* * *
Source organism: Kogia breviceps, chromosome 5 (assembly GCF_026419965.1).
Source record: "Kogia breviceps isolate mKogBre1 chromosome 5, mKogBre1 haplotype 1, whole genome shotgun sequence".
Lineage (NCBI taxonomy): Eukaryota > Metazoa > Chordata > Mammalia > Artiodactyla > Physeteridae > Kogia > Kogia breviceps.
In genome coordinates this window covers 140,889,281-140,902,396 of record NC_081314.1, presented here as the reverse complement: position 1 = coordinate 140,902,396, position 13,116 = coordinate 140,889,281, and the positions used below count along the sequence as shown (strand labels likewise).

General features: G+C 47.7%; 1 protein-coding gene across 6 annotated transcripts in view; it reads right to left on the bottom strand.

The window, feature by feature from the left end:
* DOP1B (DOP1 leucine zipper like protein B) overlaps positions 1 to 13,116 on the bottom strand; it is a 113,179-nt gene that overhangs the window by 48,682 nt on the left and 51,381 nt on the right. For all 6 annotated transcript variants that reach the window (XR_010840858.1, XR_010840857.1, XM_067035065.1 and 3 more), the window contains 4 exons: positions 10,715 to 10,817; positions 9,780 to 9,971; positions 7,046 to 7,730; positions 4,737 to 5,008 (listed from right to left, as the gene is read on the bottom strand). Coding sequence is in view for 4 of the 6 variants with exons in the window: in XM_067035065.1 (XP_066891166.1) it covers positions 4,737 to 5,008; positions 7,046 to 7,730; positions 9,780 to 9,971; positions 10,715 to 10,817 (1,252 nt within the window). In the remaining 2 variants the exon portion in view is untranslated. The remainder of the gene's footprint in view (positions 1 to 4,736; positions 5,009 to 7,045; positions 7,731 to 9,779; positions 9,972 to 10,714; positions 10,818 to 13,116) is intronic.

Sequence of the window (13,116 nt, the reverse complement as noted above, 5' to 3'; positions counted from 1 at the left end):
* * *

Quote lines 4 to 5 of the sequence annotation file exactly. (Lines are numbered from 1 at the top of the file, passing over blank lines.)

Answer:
In genome coordinates this window covers 140,889,281-140,902,396 of record NC_081314.1, presented here as the reverse complement: position 1 = coordinate 140,902,396, position 13,116 = coordinate 140,889,281, and the positions used below count along the sequence as shown (strand labels likewise).

General features: G+C 47.7%; 1 protein-coding gene across 6 annotated transcripts in view; it reads right to left on the bottom strand.